Closing in

With the first threat from Kilij Arslan repulsed, the crusaders sought to prosecute a direct assault. This would be a dangerous and exhausting process for defender and aggressor alike, and we hear that in the midst of the fighting, ‘often, some of the Turks, often, some of the Franks, struck by arrows or by stones, died’. When early attempts to storm Nicaea’s defences with ladders had failed, the crusaders concentrated their efforts almost exclusively upon creating a physical breach in the city’s walls. This could be achieved through a variety of means. The safest, but technologically most advanced, was bombardment from a distance. The Franks built some stone-throwing machines, known as petraria or mangonella, which propelled missiles through the use of torsion or counterweights. Powerful machines could hurl massive rocks against their target, eventually causing walls to buckle and collapse, but at Nicaea the crusaders lacked the skills and craftsmen to build engines massive enough to damage the city’s stout walls. Their bombardment was designed, instead, to harass the Turkish garrison and provide covering fire, under which they could employ a second technique.

If a besieging army could not topple walls from a safe distance, then the only alternative was to get in close and undermine the defences by hand. Just approaching the walls was, however, a lethal affair. The Turkish garrison had ballistae – giant crossbow-like devices used to hurl stones – and archers with which to defend their city: ‘The ballistae of [Nicaea’s] towers were so alternately faced that no one could move near them without peril, and if anyone wished to move forward, he could do no harm because he could easily be struck down from the top of a tower.’ One crusader knight, Baldwin of Calderun, who had made many ‘daring and rash’ attempts to assault the city, ‘breathed his last when his neck was broken by the blow of a hurled stone’. Another, Baldwin of Ganz, died during ‘a careless rush at the city, his head pierced by an arrow’. If a crusader did, somehow, manage to reach the foot of the walls alive, he then faced an onslaught from above, as defenders atop the battlements gleefully rained rocks and a burning mixture of grease, oil and pitch down upon his head.

The Franks experimented with a range of devices to combat these problems of direct assault, with varying degrees of success. Two prominent Latin lords, Henry of Esch, a member of Godfrey’s contingent, and the German Count Hartmann of Dillingen, who had participated in the Jewish pogrom at Mainz, approached the challenge of this first crusader siege with enthusiasm. They pooled their resources and built what one contemporary called a vulpus or fox, to their own design and with their own money. This was apparently some form of bombardment screen, constructed of oak beams, under which infantry troops could advance on the walls, protected from Turkish missiles. Henry and Hartmann shrewdly decided to sit out the first test run of this contraption, and had to look on in horror as twenty of their men were crushed to death when ‘the beams, the uprights and all the bindings came to pieces’ and the vulpus collapsed at the foot of the walls.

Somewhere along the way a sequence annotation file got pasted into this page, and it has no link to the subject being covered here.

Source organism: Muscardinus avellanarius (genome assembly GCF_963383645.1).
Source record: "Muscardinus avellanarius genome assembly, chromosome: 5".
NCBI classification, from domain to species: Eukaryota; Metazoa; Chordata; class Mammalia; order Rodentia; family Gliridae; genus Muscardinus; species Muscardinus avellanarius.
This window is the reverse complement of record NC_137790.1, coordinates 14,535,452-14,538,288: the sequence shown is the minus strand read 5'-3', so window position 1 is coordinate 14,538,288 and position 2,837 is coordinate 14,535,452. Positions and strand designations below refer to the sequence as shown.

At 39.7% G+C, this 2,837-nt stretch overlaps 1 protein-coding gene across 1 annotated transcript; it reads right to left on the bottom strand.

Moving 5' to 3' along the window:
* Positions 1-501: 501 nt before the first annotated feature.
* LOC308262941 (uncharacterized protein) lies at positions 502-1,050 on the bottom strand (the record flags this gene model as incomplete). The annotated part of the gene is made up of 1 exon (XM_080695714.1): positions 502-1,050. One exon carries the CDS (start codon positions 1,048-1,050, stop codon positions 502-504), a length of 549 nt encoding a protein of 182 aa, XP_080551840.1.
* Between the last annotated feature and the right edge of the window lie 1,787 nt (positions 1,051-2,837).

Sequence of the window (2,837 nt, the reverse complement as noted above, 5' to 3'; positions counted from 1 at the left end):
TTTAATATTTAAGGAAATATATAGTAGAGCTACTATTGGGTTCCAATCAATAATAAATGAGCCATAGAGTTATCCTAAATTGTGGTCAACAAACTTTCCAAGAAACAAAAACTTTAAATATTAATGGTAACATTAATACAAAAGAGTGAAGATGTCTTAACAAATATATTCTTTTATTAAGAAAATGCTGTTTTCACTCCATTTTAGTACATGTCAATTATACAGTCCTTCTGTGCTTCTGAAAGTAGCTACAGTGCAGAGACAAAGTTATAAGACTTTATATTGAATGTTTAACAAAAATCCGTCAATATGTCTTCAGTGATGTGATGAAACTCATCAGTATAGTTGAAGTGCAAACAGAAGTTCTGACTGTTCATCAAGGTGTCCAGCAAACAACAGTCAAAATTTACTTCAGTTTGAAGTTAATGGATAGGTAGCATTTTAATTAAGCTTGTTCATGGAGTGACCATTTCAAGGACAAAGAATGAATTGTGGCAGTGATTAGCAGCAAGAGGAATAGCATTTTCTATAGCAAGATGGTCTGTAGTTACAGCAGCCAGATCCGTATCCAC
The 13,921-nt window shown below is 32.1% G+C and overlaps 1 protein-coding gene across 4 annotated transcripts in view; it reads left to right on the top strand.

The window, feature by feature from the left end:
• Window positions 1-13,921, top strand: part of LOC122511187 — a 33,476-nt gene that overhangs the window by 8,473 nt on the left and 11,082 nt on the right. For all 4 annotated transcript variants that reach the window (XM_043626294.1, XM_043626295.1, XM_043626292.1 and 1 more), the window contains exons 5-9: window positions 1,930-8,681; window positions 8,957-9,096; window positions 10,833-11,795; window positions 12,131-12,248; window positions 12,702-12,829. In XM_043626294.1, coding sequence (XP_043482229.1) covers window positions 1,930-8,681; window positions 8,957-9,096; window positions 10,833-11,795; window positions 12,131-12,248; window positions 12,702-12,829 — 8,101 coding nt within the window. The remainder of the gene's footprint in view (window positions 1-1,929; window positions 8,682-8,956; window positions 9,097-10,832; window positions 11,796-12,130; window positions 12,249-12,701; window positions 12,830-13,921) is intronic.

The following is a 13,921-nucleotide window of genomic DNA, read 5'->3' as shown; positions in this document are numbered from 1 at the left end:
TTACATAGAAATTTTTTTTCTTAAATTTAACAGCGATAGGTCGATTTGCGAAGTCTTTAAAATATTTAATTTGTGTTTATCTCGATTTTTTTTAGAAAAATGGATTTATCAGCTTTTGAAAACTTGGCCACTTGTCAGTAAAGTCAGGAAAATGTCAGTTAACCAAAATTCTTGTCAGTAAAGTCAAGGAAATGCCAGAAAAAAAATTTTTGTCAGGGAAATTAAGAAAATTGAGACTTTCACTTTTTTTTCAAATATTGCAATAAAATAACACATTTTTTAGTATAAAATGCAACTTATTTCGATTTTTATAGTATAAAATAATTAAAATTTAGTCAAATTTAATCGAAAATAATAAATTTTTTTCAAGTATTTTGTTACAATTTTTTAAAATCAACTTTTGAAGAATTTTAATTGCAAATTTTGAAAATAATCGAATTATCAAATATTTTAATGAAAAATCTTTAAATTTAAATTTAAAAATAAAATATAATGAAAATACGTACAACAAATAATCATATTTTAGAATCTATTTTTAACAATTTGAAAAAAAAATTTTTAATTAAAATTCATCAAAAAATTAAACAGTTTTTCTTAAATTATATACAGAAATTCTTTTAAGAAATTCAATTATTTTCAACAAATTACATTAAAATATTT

The Provençals adopted a more professional approach. Raymond of Toulouse employed a master craftsman to design and build a testudo or tortoise, a much sturdier, sloping-roofed bombardment screen. Under this protection, southern French crusaders were dispatched to undermine a tower on Nicaea’s southern walls. One eyewitness described how, when they reached the fortification, ‘sappers dug down to the foundations of the wall and inserted beams and pieces of wood, to which they set fire’. If carried out correctly, the siege technique they were attempting – that of sapping – could be extremely effective. The idea was to dig a tunnel beneath a section of wall, carefully buttressing the excavation with wooden supports as one went along. Once complete, the void was packed full of branches and kindling, set alight and left to collapse, thus bringing down the wall above it. Raymond’s sappers managed to bring down a small section of one tower as night fell on around 1 June, but the Turkish garrison worked through the night to rebuild the defences so that by daybreak ‘there was no chance of defeating them at that point’.

In the end, the crusaders’ best efforts at assault were thwarted by Nicaea’s almost impregnable fortifications and the sheer energy and ferocity of the Turkish defence. Even Raymond of Aguilers, a chaplain in the Provençal army, was forced to admit that the Muslim garrison had made a ‘courageous’ effort. We hear, for example, of one unnamed Turkish soldier who went berserk and continued fighting, peppered with twenty crusader arrows. Even after 3 June 1097, when the Latin army was further strengthened by the arrival of the northern French, under Stephen, count of Blois, and Robert, count of Flanders, the city still refused to fall.